Millions of people leave their home societies to seek opportunities in other societies. Many immigrants to the United States come from Mexico. To reduce risks for substance use, internalizing, externalizing, and school problems among Mexican American youths, Gonzales et al. (2012) tested a family-focused intervention for Mexican American middle school students. The “Bridges to High… Read more »

Despite increasing tolerance for nontraditional gender roles in many countries, it is important to identify problems for which gender-dysphoric children and adolescents may need help. Building on previous research that employed the CBCL to identify such problems in parents’ reports, Steensma et al. (2014) compared TRF scores obtained by 728 children (ages <12 years) and… Read more »

Previous research has revealed elevated risks for aggression among children who carry short alleles of the serotonin transporter gene (5-HTTLPR) and are exposed to stress. However, it has not been known whether the associations between stress, genotype, and aggression continue over the transition into adulthood, whether chronic and acute stress have different effects, or whether… Read more »

Many studies have reported both genetic and environmental effects on attention problems. However, such studies have not tested the longitudinal stability of genetic and environmental effects over multiple developmental periods. The Netherlands Twin Register (NTR) is a unique resource that has been obtaining assessment data for thousands of Dutch twins since 1987. The NTR’s use… Read more »

Previous Research Updates have reported multicultural findings for ASEBA ratings of 1½ -5- year-olds by their parents, 6-18-year-olds by their parents and teachers, and 11-18-year-olds by the youths themselves. New articles by Masha Ivanova, Leslie Rescorla, and international colleagues from 14 societies have compared syndromes and scale scores for ratings of 1½-5-year-olds by their daycare… Read more »

An international team tested prediction of changes in scores on the CBCL and YSR Anxious/Depressed and Aggressive Behavior syndrome scales over 3 years for 1,196 children from eight countries (Lansford et al., 2014). The countries included China, Colombia, Italy, Jordan, Kenya, the Philippines, Thailand, and the U.S. At Time 1, mothers were interviewed about their… Read more »

Based mostly on findings in Western societies, it has been theorized that deficiencies in children’s inhibitory control, plus harsh parenting, lead to elevated levels of externalizing problems. To compare associations between these variables for children in Western and Asian societies, Olson et al. (2011) administered tests of inhibitory control to 155 4-year-olds attending preschools in… Read more »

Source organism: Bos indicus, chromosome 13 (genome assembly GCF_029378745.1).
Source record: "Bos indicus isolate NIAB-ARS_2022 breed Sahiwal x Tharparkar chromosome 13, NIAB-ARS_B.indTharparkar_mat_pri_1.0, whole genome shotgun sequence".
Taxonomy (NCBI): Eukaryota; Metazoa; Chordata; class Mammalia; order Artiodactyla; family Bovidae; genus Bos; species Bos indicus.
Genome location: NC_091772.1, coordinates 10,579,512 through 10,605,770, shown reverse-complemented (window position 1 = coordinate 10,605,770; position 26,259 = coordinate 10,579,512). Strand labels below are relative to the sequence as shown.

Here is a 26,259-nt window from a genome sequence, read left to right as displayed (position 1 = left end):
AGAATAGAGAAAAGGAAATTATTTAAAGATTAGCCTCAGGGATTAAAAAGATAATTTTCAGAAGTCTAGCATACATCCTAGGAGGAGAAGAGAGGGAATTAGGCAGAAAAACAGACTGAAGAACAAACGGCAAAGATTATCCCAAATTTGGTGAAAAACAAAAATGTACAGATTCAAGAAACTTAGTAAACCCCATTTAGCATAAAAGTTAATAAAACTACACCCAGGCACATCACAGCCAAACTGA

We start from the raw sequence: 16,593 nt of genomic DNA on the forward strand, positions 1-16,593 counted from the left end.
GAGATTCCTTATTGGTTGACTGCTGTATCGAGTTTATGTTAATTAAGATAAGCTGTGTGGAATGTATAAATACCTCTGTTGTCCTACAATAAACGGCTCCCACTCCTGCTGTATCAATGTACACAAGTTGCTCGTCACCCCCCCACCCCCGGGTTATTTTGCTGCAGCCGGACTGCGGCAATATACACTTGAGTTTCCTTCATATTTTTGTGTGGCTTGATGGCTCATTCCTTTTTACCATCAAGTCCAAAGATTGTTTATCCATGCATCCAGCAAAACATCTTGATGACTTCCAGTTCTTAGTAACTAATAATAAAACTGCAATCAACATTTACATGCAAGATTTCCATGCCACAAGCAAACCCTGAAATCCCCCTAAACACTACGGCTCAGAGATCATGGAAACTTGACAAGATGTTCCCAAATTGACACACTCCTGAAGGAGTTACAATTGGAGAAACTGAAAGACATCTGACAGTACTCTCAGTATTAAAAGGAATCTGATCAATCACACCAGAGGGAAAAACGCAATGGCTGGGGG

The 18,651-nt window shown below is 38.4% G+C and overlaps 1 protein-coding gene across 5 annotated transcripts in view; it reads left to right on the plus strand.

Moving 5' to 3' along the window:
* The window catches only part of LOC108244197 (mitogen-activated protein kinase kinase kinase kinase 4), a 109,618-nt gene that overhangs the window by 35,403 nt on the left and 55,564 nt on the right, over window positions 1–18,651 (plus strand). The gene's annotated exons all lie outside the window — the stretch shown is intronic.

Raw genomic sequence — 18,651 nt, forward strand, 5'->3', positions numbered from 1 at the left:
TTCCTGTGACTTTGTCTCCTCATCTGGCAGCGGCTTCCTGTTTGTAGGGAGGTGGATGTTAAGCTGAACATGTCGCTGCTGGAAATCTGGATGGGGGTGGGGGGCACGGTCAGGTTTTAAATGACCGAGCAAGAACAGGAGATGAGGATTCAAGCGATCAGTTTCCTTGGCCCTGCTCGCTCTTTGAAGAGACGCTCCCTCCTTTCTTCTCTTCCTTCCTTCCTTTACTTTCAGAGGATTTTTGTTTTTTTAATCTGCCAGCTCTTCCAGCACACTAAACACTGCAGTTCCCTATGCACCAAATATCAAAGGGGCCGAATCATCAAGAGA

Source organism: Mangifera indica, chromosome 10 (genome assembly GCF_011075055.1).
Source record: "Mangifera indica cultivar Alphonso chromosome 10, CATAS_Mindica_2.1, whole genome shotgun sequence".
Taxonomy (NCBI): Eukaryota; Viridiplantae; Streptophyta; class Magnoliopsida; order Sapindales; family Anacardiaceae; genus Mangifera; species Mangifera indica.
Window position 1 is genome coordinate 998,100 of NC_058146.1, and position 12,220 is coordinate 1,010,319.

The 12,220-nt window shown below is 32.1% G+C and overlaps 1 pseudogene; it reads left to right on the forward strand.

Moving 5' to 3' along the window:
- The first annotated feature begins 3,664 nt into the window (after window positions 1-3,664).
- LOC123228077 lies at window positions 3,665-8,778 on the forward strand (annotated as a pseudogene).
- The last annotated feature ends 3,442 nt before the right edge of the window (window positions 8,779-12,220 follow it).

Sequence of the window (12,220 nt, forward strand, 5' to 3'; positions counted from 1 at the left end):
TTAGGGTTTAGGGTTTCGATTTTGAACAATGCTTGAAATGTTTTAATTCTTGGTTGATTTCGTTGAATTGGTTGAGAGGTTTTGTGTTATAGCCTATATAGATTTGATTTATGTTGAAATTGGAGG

Multiple studies have identified a CBCL/6-18 profile characterized by high scores on the Anxious/Depressed, Attention Problems, and Aggressive Behavior syndrome. Designated as the “Dysregulation Profile,” it has been found to be associated with genetic factors and poor outcomes. To investigate psychosocial aspects of the environments of children manifesting the Dysregulation Profile and also to assess… Read more »

It is often assumed that children’s behavior is worse than it used to be. To test this assumption, it is necessary to use the same procedures to assess representative population samples of children at two or more widely separated points in time. This has been done with the CBCL, TRF, and YSR in the U.S…. Read more »

Meta-analyses have revealed important discrepancies between problems reported for children by their parents, teachers, and the children themselves (Achenbach et al., 1987; De Los Reyes et al., 2015). In light of the cross-informant discrepancies, mental health professionals understand that no single informant’s reports are sufficient for comprehensive assessment of child and youth problems. Instead, parent,… Read more »

Walton et al. (2011) applied dimensional, categorical, and hybrid models to analyses of CBCL and YSR scores obtained by an epidemiological sample of 2,027 Dutch youths at ages 11.1 and 13.6 years. For dimensional analyses, a latent trait model described the probability that each particular problem item would be endorsed on the basis of the… Read more »

Some theorists view adolescent sexual offenses as manifestations of general juvenile delinquency that can be explained by antisocial personality traits. Other theorists focus on factors specific to sexual offending, such as prior sexual abuse. Skilling, Doiron, and Seto (2011) assessed 12- to 20-year-old males (78 sexual and 295 nonsexual offenders) referred by Canadian courts for… Read more »